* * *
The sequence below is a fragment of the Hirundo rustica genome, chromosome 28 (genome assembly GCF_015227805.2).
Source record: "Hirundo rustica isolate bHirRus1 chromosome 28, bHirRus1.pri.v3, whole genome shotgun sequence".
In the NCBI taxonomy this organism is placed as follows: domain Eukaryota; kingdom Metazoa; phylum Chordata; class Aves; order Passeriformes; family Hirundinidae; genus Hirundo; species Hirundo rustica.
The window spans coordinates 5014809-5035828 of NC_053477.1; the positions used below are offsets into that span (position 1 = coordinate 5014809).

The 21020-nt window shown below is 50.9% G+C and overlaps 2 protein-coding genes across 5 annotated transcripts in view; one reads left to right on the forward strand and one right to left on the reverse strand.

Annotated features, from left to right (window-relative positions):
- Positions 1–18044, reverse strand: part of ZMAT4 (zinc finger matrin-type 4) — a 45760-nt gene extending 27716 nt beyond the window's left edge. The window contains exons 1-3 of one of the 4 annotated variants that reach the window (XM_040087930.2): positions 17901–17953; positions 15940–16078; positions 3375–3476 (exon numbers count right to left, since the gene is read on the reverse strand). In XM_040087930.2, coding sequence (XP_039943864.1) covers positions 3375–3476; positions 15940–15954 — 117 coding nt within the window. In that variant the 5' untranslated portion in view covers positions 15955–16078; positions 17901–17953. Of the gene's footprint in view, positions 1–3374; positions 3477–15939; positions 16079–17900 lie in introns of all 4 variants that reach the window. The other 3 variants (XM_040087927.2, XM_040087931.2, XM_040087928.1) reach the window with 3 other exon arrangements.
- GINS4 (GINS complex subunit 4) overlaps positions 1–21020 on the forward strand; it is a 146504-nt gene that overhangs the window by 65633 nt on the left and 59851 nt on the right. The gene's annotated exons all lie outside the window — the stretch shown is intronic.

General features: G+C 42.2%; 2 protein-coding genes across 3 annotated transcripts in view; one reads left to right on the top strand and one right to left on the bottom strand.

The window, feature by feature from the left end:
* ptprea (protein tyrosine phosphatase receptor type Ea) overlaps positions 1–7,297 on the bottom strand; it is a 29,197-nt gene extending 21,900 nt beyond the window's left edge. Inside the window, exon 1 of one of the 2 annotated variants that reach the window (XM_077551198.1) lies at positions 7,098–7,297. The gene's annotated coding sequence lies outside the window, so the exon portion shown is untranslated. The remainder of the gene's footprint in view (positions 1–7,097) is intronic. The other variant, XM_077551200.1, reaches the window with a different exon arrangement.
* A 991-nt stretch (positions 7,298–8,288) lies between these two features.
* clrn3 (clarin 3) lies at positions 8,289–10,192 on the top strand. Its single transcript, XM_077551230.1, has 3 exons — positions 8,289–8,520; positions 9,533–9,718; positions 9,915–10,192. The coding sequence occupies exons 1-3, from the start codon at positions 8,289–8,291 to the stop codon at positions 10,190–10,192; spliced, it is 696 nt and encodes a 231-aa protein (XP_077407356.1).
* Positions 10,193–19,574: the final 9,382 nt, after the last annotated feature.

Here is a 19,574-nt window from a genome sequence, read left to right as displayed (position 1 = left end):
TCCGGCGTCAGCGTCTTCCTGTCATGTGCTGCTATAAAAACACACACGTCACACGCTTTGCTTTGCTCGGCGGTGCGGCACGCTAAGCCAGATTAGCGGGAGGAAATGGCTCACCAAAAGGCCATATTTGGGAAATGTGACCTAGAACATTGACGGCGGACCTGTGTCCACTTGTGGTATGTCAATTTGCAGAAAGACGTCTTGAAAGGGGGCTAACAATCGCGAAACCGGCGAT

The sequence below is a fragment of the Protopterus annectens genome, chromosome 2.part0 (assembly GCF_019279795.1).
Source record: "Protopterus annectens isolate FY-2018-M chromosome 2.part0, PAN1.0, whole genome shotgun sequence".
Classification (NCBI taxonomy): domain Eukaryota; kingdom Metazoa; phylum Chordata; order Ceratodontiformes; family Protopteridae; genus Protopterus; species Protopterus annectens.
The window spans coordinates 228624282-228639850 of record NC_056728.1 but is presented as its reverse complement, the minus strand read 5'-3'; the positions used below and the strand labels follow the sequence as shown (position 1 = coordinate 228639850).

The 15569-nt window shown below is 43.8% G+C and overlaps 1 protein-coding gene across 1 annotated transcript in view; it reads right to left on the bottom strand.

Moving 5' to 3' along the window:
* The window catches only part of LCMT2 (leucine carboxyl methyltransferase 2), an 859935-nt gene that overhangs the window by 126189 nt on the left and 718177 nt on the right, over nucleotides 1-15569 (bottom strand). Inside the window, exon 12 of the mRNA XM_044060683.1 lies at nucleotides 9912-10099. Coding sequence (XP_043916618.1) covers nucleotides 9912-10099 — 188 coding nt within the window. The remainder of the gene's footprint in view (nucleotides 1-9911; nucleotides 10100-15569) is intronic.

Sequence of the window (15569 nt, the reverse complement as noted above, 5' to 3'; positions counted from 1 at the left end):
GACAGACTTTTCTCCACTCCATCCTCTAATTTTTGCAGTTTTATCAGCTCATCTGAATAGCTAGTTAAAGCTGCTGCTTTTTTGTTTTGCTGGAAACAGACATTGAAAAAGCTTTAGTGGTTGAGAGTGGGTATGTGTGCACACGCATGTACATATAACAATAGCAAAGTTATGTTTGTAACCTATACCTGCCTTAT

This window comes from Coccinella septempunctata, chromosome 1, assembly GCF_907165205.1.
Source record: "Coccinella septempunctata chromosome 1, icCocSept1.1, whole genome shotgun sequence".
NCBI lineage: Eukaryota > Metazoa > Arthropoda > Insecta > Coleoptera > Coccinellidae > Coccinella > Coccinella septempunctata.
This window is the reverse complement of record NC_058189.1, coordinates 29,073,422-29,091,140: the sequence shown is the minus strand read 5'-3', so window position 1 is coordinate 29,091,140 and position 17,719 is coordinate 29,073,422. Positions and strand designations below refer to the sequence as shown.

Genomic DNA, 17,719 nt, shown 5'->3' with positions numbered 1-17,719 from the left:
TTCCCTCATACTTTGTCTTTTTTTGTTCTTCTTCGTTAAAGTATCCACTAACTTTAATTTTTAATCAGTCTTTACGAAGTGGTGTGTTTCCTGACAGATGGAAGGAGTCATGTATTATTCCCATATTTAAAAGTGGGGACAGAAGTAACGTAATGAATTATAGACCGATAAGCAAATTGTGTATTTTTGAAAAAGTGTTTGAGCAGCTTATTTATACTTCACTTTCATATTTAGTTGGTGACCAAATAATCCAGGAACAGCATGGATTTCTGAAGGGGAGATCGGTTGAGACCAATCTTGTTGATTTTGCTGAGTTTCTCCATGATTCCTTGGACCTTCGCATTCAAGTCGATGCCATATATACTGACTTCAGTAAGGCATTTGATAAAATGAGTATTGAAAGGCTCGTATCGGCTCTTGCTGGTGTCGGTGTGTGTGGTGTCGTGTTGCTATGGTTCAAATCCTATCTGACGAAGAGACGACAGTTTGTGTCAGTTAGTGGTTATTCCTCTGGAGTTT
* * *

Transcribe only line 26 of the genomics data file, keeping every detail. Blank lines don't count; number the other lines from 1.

This window comes from Coccinella septempunctata, chromosome 1, assembly GCF_907165205.1.